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Caught or not

This has been the most media-glutted election in Indian memory,with the proliferation of television channels and digital...

Written by Amulya Gopalakrishnan | April 10, 2009 11:16:14 pm

This has been the most media-glutted election in Indian memory,with the proliferation of television channels and digital,personal platforms. This year,as the Election Commission observers and micro-observers fan out across the country,sensitive constituencies are going to be video- tracked and watched.

The ubiquity of the camera means that every little infraction — from Rabri Devi’s smutty allegations to Lalu Yadav’s fighting words,from Mulayam Singh’s minatory manners to Jaswant Singh’s monetary largesse — is now captured for a country-wide audience. The Election Commission appears to have done more close reading and semiotic analysis of such clips than your average Film Studies 101. Also,for the first time,there is an abundance of “uncertified” personal images this election,on social networking sites,blogs and video-sharing sites. And yet,does the presence of many,many more cameras bring us any closer to the truth?

The camera’s level gaze certainly impacts electoral goings-on — it provides,in some measure,an arena where candidates are accountable for their positions. This is significant in a country without a strict sense of public record,where it has been standard practice to spin statements to suit different audiences. What was said during an election speech in a specific place and meant for a limited number of eyes and ears now screeches on screens all over the country. A gut sense of being watched presumably forces most candidates to regulate their own actions. Other times,this newfound visibility is thoroughly exploited — like Varun Gandhi’s stunning rise from the BJP’s pushy upstart to galvanic force and mascot,all on the basis of a single speech,played and replayed on TV,viewed several thousands of times on YouTube.

But the Varun Gandhi incident is instructive — he (and later,the BJP) denied the images,claiming that the CD was doctored. “As we saw it,we have no reason to think it is tampered. For me there is no doubt… He will find his own ways to show how the CD was tampered,” retorted Chief Election Commissioner N. Gopalaswami. This tussle too fits in with convention — after every sting operation,its targets go blue in the face claiming that the record is,in fact,a work of fiction.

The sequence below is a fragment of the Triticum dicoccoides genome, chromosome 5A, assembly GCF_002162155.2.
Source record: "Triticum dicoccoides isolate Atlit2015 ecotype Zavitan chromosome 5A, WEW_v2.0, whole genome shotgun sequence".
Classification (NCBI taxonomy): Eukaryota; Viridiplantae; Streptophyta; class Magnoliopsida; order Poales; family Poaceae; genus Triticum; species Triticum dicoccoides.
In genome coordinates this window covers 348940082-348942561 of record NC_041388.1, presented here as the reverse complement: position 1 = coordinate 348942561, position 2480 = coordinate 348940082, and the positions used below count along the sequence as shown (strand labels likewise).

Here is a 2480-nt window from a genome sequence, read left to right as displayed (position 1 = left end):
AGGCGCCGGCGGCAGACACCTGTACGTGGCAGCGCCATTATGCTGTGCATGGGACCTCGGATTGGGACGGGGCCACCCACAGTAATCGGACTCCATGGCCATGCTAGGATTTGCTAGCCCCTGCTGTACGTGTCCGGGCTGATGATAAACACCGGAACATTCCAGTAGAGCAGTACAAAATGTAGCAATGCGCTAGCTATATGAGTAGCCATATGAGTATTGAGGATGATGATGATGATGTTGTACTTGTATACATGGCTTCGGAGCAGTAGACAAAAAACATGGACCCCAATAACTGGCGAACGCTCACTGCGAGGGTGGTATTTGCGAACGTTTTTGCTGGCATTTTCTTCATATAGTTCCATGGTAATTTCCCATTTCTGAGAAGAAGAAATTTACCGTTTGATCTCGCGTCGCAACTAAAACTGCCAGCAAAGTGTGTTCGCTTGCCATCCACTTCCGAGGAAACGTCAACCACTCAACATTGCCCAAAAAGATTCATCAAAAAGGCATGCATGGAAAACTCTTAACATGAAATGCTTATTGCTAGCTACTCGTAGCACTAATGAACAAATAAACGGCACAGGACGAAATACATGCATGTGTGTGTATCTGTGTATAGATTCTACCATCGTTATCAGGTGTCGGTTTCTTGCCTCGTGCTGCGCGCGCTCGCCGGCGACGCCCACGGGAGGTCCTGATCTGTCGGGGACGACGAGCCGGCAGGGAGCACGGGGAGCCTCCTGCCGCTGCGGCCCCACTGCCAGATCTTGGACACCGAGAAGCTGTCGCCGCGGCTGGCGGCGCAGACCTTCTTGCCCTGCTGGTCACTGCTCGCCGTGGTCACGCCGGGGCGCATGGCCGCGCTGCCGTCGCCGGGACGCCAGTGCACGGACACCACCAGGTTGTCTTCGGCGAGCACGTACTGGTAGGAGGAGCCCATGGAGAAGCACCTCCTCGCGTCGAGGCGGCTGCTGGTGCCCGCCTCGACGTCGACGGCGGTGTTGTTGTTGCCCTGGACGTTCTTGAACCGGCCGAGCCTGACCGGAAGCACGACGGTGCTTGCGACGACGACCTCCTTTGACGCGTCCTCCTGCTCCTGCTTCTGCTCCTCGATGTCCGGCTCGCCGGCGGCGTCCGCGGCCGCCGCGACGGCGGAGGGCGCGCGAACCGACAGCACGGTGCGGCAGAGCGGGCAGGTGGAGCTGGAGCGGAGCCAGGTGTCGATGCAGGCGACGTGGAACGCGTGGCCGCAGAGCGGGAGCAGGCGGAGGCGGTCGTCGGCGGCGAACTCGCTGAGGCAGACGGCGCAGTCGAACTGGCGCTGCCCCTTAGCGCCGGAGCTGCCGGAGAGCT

That is,perhaps,a subtle shift of our times — reality isn’t what it used to be. Though the media is more personal and participatory than ever,the resulting documentary proof has never been so open to question. More and more of our public life is on record,but in a “post-fact” era,the image’s claim to truth is more uncertain than ever. Once,seeing was largely believing — there was empirical out-there reality,faithfully recorded by the camera. Now,in this age of Photoshop and Final Cut,we take the manipulability of still and moving pictures as a given. Of course,technologies of vision have always been accompanied by a fascination with illusion,but today,editing software makes child’s play of what were once great feats of deception.

Susan Sontag wrote after Abu Ghraib (a war where common American soldiers were themselves photojournalists,incessantly recording their experience): “for a long time — at least six decades — photographs have laid down the tracks of how important conflicts are judged and remembered.” Cameras have always borne witness — recall Abraham Zapruder’s 26-second video of Kennedy’s assassination or Tiananmen Square or Abu Ghraib itself.

But today,images are assailable,because we know how easy it is to create them,and how easy to manipulate them. Anyone who spends much time on the Internet has built-in bullshit detectors for user-generated content. And more significantly,we tend to select media that reassures our own beliefs.

Just look at the claims and counter-claims surrounding the Taliban public flogging video that recently shocked the world. A cellphone recording of Chand Bibi,a seventeen year old girl,being whipped in public by a bearded man as punishment for an illicit relationship has been watched across Pakistan and the world. Now,the video’s veracity is in question,and the victim has denied the incident. For most,this is confirmation of the Talibanic dystopia’s sway in the Swat Valley. Others pick holes in the footage,claiming the clothes worn in the video don’t reflect the extreme cold in the region,and that this was,actually,a two-year-old event that occurred in Afghanistan under Karzai.

This encapsulates the dilemma of our image-saturated times — photographs and videos are no longer another country heard from — we tend to see what we want to see,locked into our own partisan preconceptions. Farhad Manjoo,whose recent book True Enough: Learning to Live in a Post-Fact Society deals with this crumbling of authority,writes that now,“photographs (and even videos) are now merely as good as words — approximations of reality at best,subtle (or outright) distortions of truth at worst.” Video is admittedly harder to fake than photographs,but it is not exempt from this suspicion of awful fraudulence. If it wasn’t for myth-squashing sites like Snopes,who’s to say that the 1983 picture of Dick Cheney and Saddam Hussein pressing flesh is the truth,and that of George Bush holding an upside-down schoolbook is a fake? Sometimes,a picture only prompts a thousand words.

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